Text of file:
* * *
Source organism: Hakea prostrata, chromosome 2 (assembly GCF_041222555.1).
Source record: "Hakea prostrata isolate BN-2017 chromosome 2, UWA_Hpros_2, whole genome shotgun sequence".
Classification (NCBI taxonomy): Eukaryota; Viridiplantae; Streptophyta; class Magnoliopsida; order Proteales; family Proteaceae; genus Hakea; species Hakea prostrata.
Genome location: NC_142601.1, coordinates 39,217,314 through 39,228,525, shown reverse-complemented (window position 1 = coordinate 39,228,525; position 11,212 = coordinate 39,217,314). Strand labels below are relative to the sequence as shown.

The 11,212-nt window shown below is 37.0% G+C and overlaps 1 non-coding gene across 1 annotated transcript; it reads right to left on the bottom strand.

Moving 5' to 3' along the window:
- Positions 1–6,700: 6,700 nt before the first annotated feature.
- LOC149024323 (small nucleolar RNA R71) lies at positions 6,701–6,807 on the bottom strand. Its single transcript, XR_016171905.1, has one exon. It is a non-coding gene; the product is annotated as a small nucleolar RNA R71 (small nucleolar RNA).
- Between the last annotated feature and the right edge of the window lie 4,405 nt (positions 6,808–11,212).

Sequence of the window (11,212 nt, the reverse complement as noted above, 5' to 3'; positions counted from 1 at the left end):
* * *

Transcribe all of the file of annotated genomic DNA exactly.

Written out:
Source organism: Hakea prostrata, chromosome 2 (assembly GCF_041222555.1).
Source record: "Hakea prostrata isolate BN-2017 chromosome 2, UWA_Hpros_2, whole genome shotgun sequence".
Classification (NCBI taxonomy): Eukaryota; Viridiplantae; Streptophyta; class Magnoliopsida; order Proteales; family Proteaceae; genus Hakea; species Hakea prostrata.
Genome location: NC_142601.1, coordinates 39,217,314 through 39,228,525, shown reverse-complemented (window position 1 = coordinate 39,228,525; position 11,212 = coordinate 39,217,314). Strand labels below are relative to the sequence as shown.

The 11,212-nt window shown below is 37.0% G+C and overlaps 1 non-coding gene across 1 annotated transcript; it reads right to left on the bottom strand.

Moving 5' to 3' along the window:
- Positions 1–6,700: 6,700 nt before the first annotated feature.
- LOC149024323 (small nucleolar RNA R71) lies at positions 6,701–6,807 on the bottom strand. Its single transcript, XR_016171905.1, has one exon. It is a non-coding gene; the product is annotated as a small nucleolar RNA R71 (small nucleolar RNA).
- Between the last annotated feature and the right edge of the window lie 4,405 nt (positions 6,808–11,212).

Sequence of the window (11,212 nt, the reverse complement as noted above, 5' to 3'; positions counted from 1 at the left end):